- Frans de Waard, Vital Weekly

Once there was this shitty writer for Pitchfork, who described experimental composer, visual artist, and multi-instrumentalist Tom Recchion as “generally out of the loop” and as composing oblivious to “trends and times.” While this clumsy chump didn’t necessarily mean that in a bad way, his perspective is still skewed and inaccurate, so fuck him. The truth is that Recchion has always been in the real loop since the 70s, and all of you bullshit yolo-fuckers are out of it. The irony is that P4k is the new Rolling Stone, which means it’s about as relevant as the Old Testament (just going to put this in here and see if it makes it past the editors).
But I’m a sympathetic asshole, so I’ll gladly invite you into the loop. Here’s the deets. Tom Recchion has released his first album in six years, entitled Proscenium, on Elevator Bath. The album consists of six pieces that mostly began as music for film maker and puppeteer Janie Geiser’s play Invisible Glass, an adaptation of Poe’s “William Wilson.” The music has been explained as “an attempt to create a sound world for the viewer that started as they entered the theatre and drenched them till they left in an ongoing series of atmospheres.”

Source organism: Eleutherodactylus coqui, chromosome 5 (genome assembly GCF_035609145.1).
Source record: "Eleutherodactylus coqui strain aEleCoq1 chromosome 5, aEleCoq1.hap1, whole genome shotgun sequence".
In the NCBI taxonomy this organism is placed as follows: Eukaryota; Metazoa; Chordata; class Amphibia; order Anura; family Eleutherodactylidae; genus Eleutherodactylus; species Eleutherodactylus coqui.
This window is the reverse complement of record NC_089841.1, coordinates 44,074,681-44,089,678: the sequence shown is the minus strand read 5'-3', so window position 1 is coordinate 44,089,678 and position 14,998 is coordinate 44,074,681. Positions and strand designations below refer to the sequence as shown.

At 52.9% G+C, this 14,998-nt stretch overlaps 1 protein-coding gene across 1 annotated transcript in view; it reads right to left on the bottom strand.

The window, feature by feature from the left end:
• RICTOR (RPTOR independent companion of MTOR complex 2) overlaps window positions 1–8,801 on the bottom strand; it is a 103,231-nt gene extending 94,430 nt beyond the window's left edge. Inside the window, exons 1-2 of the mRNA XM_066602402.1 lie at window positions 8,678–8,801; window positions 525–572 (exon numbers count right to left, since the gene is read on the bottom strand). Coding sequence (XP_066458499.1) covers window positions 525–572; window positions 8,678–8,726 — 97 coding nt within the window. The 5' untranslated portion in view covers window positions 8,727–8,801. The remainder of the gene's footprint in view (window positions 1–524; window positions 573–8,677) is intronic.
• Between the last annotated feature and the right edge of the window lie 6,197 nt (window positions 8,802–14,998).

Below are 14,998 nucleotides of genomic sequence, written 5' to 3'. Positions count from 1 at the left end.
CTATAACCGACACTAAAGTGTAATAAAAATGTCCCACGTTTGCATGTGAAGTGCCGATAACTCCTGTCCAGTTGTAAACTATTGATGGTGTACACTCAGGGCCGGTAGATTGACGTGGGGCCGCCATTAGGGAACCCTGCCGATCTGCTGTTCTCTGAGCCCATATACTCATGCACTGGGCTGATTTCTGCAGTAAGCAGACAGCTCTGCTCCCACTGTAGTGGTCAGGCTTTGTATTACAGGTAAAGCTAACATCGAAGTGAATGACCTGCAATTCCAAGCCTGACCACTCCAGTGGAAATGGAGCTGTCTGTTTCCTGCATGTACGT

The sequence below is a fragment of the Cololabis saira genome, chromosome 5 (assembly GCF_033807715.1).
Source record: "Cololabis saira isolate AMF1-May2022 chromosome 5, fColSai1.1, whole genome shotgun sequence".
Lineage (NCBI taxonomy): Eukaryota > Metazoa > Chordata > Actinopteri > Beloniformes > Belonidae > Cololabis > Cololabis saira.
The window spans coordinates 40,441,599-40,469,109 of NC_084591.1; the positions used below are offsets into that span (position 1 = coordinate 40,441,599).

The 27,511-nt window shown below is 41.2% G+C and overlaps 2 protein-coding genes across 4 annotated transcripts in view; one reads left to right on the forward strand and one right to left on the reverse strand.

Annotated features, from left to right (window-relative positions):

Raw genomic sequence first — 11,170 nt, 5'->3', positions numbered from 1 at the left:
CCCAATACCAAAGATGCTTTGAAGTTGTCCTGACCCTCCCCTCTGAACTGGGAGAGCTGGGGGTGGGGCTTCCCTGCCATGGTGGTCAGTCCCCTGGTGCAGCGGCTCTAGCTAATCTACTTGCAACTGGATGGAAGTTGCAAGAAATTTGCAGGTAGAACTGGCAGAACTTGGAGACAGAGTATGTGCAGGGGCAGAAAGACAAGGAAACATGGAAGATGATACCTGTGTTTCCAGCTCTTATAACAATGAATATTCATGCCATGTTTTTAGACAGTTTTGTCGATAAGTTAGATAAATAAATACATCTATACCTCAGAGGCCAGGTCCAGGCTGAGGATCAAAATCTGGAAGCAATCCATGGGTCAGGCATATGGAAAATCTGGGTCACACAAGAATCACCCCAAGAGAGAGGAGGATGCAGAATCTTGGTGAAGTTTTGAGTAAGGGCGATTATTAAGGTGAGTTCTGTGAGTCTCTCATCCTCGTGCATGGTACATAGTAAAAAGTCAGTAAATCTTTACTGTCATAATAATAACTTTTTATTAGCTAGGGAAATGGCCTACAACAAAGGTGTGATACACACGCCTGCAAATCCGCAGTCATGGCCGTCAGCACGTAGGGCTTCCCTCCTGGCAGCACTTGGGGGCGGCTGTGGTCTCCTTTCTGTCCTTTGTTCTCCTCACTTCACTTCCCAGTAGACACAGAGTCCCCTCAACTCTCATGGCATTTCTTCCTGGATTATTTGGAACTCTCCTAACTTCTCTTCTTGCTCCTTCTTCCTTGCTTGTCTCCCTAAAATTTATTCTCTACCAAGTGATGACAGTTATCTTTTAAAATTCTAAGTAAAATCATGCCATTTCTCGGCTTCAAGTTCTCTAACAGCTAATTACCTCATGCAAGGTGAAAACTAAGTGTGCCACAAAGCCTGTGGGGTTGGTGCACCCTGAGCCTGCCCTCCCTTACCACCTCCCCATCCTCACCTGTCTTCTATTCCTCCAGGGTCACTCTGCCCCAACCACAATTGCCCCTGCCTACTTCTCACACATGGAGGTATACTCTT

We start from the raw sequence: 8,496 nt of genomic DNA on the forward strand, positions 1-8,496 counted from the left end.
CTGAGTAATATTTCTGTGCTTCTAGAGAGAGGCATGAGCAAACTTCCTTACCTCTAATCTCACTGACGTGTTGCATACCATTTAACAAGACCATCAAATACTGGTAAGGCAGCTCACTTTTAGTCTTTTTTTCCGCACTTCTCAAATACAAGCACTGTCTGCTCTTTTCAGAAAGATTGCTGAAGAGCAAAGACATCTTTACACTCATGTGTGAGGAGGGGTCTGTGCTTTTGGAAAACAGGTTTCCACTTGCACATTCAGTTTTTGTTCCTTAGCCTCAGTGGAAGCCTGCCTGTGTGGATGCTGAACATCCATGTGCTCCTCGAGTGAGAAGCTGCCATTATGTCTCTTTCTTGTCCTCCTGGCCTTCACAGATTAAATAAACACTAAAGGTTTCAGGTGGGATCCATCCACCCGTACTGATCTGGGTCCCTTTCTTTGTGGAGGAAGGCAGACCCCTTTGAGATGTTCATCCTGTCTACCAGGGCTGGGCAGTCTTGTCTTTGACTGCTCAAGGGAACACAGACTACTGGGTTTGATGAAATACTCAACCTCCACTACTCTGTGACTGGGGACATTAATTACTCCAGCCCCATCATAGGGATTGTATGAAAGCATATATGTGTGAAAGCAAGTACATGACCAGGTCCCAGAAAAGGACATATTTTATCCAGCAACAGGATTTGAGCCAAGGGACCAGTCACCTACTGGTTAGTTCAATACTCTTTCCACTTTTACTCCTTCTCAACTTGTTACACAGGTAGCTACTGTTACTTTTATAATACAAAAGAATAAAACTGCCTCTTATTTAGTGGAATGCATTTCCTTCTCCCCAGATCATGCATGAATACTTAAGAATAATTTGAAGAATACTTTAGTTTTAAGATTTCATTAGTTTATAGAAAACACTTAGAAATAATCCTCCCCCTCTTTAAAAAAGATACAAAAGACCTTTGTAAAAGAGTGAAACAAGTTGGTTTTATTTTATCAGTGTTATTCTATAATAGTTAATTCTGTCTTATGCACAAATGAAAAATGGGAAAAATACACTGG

The LP + 7-inch is issued in an edition of 500 copies. If you want to stay in the loop because you’re insecure or have some sort of serotonin deficiency, I suggest you get on it.
- Jared Micah, Tiny Mixtapes